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Contract For Legal Services On Behalf of Minor May Be Voidable

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MAY 6, 2002 VOLUME 9, NUMBER 45

Jonathan Adams was born out of wedlock in 1980. His paternity was established by a court order in 1995 in Florida after his parents, Mildred Adams and Cecil Hylton, Jr. engaged in highly charged litigation over Jonathan’s paternity. This litigation took place several years after the 1989 death of Cecil Hylton, Sr., Jonathan’s grandfather.

Cecil Hylton, Sr., had directed in his will that the trustees of two trusts formed to benefit his grandchildren would have sole discretion to determine who qualified as his “issue.” Anyone so identified would potentially receive distributions from the two trusts in 2014 and 2021.

Mildred Adams claimed that Jonathan’s father was unresponsive to her inquiries about other grandchildren receiving money in 1996; she also claimed that the law firm that prepared the grandfather’s will was silent about whether Jonathan would be recognized as a beneficiary. On Jonathan’s behalf his mother hired Virginia attorney Robert Zelnick in 1996 to substantiate Jonathan’s claim against his grandfather’s estate. Ms. Adams asked Mr. Zelnick to represent her son’s interests on a contingency fee basis as she was unable to pay hourly attorney’s fees. Mr. Zelnick agreed but pointed out, he later said, that the Hylton estate was very large.

In the fall of 1996, Mr. Zelnick wrote to the co-executors of the Hylton estate demanding Jonathan’s recognition as issue of Cecil Hylton, Sr. In May 1997, Mr. Zelnick filed suit on Jonathan’s behalf. In January 1998, a consent decree was entered ordering that Jonathan be declared a grandchild.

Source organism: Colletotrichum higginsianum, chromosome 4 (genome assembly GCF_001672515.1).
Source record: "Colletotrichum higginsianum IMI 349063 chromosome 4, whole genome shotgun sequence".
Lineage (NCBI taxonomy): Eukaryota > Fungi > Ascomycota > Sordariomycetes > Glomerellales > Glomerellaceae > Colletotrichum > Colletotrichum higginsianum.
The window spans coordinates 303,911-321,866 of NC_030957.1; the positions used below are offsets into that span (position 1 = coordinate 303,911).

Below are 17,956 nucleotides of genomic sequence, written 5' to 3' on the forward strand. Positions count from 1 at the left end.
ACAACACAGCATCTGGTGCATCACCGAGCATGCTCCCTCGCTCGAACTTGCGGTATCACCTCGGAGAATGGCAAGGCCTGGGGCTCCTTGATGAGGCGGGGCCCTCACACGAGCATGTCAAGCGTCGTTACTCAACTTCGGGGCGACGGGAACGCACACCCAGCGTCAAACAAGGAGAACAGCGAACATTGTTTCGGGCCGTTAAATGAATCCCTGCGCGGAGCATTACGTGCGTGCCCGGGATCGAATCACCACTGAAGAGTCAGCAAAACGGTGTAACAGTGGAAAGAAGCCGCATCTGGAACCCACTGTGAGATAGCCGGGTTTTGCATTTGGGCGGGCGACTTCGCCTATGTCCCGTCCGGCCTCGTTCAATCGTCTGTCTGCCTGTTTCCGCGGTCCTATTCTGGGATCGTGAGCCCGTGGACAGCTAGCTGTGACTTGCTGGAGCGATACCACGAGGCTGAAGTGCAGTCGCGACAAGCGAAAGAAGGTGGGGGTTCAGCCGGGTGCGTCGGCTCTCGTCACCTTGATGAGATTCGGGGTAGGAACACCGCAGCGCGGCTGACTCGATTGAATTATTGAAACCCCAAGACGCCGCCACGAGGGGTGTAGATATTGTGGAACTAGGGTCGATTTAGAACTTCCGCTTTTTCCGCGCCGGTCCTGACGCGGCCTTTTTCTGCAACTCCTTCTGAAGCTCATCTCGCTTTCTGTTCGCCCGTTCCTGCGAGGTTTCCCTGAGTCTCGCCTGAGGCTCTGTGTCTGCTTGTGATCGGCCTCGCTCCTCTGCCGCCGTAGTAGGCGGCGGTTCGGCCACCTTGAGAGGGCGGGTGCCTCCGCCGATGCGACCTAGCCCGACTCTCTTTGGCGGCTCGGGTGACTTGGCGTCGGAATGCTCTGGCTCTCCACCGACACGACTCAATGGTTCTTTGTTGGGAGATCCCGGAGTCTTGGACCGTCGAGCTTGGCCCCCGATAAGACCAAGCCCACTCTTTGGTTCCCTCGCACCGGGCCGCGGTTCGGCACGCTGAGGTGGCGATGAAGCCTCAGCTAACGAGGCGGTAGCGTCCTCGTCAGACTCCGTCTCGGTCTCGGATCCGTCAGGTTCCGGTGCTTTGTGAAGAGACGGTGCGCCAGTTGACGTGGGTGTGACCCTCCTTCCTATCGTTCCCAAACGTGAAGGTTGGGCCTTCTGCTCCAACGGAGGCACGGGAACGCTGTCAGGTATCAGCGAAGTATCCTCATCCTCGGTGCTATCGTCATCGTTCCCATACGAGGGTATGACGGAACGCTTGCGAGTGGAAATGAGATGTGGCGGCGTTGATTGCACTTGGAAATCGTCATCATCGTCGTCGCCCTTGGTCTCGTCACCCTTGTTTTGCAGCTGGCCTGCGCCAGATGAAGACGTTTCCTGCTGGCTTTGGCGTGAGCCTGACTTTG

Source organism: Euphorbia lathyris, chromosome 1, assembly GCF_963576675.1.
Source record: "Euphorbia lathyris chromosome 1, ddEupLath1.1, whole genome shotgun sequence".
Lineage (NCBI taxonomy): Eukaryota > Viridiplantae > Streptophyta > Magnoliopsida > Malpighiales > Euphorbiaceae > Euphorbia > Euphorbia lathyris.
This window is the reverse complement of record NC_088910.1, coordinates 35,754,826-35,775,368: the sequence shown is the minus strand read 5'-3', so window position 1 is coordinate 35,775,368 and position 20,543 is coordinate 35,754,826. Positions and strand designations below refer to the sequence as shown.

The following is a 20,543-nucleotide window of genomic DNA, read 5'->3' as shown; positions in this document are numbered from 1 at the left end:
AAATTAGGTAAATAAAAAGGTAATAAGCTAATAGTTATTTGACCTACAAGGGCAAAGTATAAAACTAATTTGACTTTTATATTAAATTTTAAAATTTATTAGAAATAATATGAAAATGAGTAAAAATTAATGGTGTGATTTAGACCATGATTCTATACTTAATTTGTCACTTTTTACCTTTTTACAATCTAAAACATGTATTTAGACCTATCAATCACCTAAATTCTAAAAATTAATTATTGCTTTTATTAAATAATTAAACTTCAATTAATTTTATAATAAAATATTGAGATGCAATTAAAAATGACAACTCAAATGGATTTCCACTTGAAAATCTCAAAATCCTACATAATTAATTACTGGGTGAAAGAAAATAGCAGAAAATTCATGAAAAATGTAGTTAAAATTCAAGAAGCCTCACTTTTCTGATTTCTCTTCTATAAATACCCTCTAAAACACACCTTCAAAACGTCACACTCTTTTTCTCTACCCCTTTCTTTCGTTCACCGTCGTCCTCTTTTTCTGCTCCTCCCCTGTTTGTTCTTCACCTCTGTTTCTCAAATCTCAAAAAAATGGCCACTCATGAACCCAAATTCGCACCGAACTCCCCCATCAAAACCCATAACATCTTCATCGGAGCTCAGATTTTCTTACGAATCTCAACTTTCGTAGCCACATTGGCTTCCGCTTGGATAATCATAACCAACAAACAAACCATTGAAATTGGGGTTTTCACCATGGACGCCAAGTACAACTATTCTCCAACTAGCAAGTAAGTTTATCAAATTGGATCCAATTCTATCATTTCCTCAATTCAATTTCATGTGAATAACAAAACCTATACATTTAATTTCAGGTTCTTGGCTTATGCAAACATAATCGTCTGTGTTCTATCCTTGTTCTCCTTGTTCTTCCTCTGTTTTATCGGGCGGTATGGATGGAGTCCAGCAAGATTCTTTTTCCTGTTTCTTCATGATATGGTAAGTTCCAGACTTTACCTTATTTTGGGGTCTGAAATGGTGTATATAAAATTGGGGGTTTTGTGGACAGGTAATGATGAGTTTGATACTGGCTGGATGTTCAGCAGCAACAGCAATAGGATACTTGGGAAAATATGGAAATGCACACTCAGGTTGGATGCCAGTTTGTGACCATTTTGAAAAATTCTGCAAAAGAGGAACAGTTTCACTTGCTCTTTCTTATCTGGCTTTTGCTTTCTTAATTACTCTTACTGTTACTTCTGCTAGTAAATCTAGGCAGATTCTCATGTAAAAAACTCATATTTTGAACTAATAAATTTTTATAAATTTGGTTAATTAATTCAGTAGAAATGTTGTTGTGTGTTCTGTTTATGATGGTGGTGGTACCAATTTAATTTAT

Jonathan’s father sued on his son’s behalf to have the contract between attorney Zelnick and Jonathan’s mother declared void. When Jonathan turned 18, he joined in the lawsuit. Jonathan claimed that the contract formed on his behalf to solidify the estate claim was void because it was not a contract for “necessaries”—that is food, clothing, shelter, or financial and social status. Jonathan argued in a motion for summary judgment that the suit Zelnick filed in 1997 was unnecessary because the 1995 Florida paternity order conclusively established paternity and that the trusts were not due to make distributions until 2014 and 2021. Finally, Jonathan asserted that the contingency fee agreement was unreasonable.

The trial court granted Jonathan’s motion, ruling that because Jonathan was a minor at the time, the contingency fee agreement was void and the doctrine of necessaries did not apply. Jonathan could have taken action regarding his inheritance after he turned 18, ruled the trial court. While the ruling effectively denied Mr. Zelnick’s contingency fee, it held that his legal work furthered Jonathans claim, was “extremely valuable” and should be compensated on a reasonable basis. Both sides appealed.

Last week the Virginia Supreme Court reversed the trial court while effectively reaching the same result. According to the state Supreme Court’s analysis, evidence must be taken to determine whether legal work on behalf of Jonathan was a “necessary” like food, clothing and shelter. If not, the contract for fees can be avoided altogether; if so, Mr. Zelnick is entitled to the reasonable value of his fees based on the concept of “quantum meruit.” Zelnick v. Adams, April 19, 2002.